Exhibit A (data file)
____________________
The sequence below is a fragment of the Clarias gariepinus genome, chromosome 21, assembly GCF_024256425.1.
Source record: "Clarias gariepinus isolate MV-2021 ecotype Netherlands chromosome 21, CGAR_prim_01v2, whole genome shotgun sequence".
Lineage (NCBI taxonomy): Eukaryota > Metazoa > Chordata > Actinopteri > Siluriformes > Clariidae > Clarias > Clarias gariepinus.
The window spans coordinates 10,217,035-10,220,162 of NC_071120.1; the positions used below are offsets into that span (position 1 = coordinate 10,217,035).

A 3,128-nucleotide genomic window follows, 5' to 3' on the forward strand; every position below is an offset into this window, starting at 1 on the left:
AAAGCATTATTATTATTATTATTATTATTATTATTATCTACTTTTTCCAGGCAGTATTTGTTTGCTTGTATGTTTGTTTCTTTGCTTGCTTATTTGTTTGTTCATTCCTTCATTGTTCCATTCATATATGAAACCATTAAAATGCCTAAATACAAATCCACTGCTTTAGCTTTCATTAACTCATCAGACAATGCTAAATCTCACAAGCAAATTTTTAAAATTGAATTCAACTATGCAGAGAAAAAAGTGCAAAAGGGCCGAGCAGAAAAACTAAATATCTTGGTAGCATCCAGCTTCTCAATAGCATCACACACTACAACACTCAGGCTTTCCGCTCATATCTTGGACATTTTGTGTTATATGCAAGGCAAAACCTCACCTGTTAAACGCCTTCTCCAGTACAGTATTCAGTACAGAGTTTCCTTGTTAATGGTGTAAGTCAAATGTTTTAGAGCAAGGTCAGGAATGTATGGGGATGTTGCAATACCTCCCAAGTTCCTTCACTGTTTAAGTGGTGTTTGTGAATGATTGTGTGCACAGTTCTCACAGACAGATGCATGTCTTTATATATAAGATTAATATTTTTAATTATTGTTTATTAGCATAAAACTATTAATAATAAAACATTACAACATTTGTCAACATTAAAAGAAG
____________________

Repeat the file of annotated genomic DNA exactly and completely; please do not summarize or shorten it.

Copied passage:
The sequence below is a fragment of the Clarias gariepinus genome, chromosome 21, assembly GCF_024256425.1.
Source record: "Clarias gariepinus isolate MV-2021 ecotype Netherlands chromosome 21, CGAR_prim_01v2, whole genome shotgun sequence".
Lineage (NCBI taxonomy): Eukaryota > Metazoa > Chordata > Actinopteri > Siluriformes > Clariidae > Clarias > Clarias gariepinus.
The window spans coordinates 10,217,035-10,220,162 of NC_071120.1; the positions used below are offsets into that span (position 1 = coordinate 10,217,035).

A 3,128-nucleotide genomic window follows, 5' to 3' on the forward strand; every position below is an offset into this window, starting at 1 on the left:
AAAGCATTATTATTATTATTATTATTATTATTATTATCTACTTTTTCCAGGCAGTATTTGTTTGCTTGTATGTTTGTTTCTTTGCTTGCTTATTTGTTTGTTCATTCCTTCATTGTTCCATTCATATATGAAACCATTAAAATGCCTAAATACAAATCCACTGCTTTAGCTTTCATTAACTCATCAGACAATGCTAAATCTCACAAGCAAATTTTTAAAATTGAATTCAACTATGCAGAGAAAAAAGTGCAAAAGGGCCGAGCAGAAAAACTAAATATCTTGGTAGCATCCAGCTTCTCAATAGCATCACACACTACAACACTCAGGCTTTCCGCTCATATCTTGGACATTTTGTGTTATATGCAAGGCAAAACCTCACCTGTTAAACGCCTTCTCCAGTACAGTATTCAGTACAGAGTTTCCTTGTTAATGGTGTAAGTCAAATGTTTTAGAGCAAGGTCAGGAATGTATGGGGATGTTGCAATACCTCCCAAGTTCCTTCACTGTTTAAGTGGTGTTTGTGAATGATTGTGTGCACAGTTCTCACAGACAGATGCATGTCTTTATATATAAGATTAATATTTTTAATTATTGTTTATTAGCATAAAACTATTAATAATAAAACATTACAACATTTGTCAACATTAAAAGAAG